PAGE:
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Customer Loyalty in a Digital World

Small retailers have an advantage in creating repeat customers.

By Tricia Warrick, Contributing Writer
September 14, 2016

363x277ecommerce_iconSome retailers fail to recognize the magnitude of customer loyalty and its capacity to shape their business. Digital trends and new technology dominate today’s retail conversation. Diane Sweet, vice president of retail success at shopkick, noted consumers have found increasing reliance on mobile devices.

According to the 2015 Global Mobile Consumer Survey by Deloitte, Americans check their mobile phones 8 billion times a day.  On average, people in the United States across all age groups check their phones 46 times per day. When it comes to Millennials ages 18-24, the average goes up to 74 checks per day.

Can a retailer even create loyalty within a detached, mobile, digital-reliant society?

The rapid expansion of social media has led to a more meaningful connection between the retailer and the shopper leading to increased loyalty and improved shopping experiences. Digital patterns have raised the voices of consumers wanting conversation, not channeled responses. Retail analysts from Avaya and Accenture are seeing consumers sharing personal information in order to get personalized benefits.  A majority of U.S. shoppers prefer discounts or deals be proactively sent to them, with Millennials wanting these discounts to be highly personalized and relevant.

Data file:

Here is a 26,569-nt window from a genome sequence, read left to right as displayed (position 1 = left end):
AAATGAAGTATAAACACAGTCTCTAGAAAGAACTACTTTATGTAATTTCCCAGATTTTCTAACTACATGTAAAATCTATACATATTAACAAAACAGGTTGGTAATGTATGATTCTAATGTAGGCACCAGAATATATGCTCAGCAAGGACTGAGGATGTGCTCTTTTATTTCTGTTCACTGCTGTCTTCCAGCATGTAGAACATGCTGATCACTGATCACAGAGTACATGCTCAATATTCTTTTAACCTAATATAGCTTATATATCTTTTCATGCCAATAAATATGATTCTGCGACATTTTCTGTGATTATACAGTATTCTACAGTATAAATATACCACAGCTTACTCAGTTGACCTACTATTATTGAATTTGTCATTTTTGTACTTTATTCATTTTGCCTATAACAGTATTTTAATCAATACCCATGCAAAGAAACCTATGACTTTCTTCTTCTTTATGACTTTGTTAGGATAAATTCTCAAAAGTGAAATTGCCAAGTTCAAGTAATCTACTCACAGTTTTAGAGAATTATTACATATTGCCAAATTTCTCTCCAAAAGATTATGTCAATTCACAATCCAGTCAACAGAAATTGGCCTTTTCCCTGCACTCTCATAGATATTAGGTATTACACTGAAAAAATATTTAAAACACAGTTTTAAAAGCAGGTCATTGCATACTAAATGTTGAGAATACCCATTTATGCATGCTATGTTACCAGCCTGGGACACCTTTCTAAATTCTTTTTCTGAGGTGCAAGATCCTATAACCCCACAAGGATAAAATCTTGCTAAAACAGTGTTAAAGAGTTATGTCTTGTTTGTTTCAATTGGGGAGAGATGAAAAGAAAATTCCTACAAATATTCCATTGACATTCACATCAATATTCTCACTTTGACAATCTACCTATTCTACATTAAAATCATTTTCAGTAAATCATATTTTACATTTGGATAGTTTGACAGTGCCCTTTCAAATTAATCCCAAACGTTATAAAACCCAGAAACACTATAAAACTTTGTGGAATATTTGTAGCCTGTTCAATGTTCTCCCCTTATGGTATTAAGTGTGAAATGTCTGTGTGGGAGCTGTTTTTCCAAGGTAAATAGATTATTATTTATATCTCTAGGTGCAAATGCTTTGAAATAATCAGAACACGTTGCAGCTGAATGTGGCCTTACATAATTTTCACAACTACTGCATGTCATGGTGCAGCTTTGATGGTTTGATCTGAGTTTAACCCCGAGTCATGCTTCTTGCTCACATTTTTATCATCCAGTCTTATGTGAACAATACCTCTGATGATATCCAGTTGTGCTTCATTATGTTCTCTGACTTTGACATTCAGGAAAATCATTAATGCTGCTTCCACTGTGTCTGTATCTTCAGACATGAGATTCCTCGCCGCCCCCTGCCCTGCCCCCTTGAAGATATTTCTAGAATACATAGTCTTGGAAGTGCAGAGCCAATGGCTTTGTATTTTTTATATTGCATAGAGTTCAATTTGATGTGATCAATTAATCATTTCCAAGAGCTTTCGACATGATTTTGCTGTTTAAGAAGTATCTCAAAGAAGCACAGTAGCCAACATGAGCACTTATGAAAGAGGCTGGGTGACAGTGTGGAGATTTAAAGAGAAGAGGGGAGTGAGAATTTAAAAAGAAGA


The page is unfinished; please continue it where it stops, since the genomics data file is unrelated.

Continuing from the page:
Sweet sees the mobile dependency as a key leverage position enabling retailers both large and small to be top of mind to consumers wherever they are. Rather than polarizing, new retail technology is engaging shoppers with customization and personalization like never before and strengthening relationships along the way.

The Heart of the Matter
The direct correlation between consumer choice as it relates to growth and profit sometimes doesn’t receive the focus and attention it deserves. Research has identified key drivers of commercial success that engage, evolve and sustain strong relationships — none of which more powerful than customer loyalty to the bottom line. It begs the question: What really matters to the customer, and should this reshape current thinking? Can loyalty be bigger than the brand itself?

For small retailers, the presence and resources of big-box stores threaten a second-tier approach in reach and effectiveness. However, when it comes to creating customer loyalty, the advantage yields to the smaller incumbents. Small business owners can not only compete, but also beat the larger competition by providing a level of service that cannot be matched. While the tools of marketing and customer acquisition may reign supreme with the big guys, smaller shops are in a game of their own. Deep discounts and vast options seem to guide buying decisions, but choice is driven by the heart, not the dollar.

What’s Real?
Bob Phibbs, CEO, The Retail Doctor, a New York-based retail consultancy whose clients include some of the largest retail brands in the world, says, “Customers never forget how you make them feel.” Looking at trending consumer habits, smaller retailers may feel an angst for mandated change. But Phibbs offers some advice: Refocus on what matters.  What works for the customer?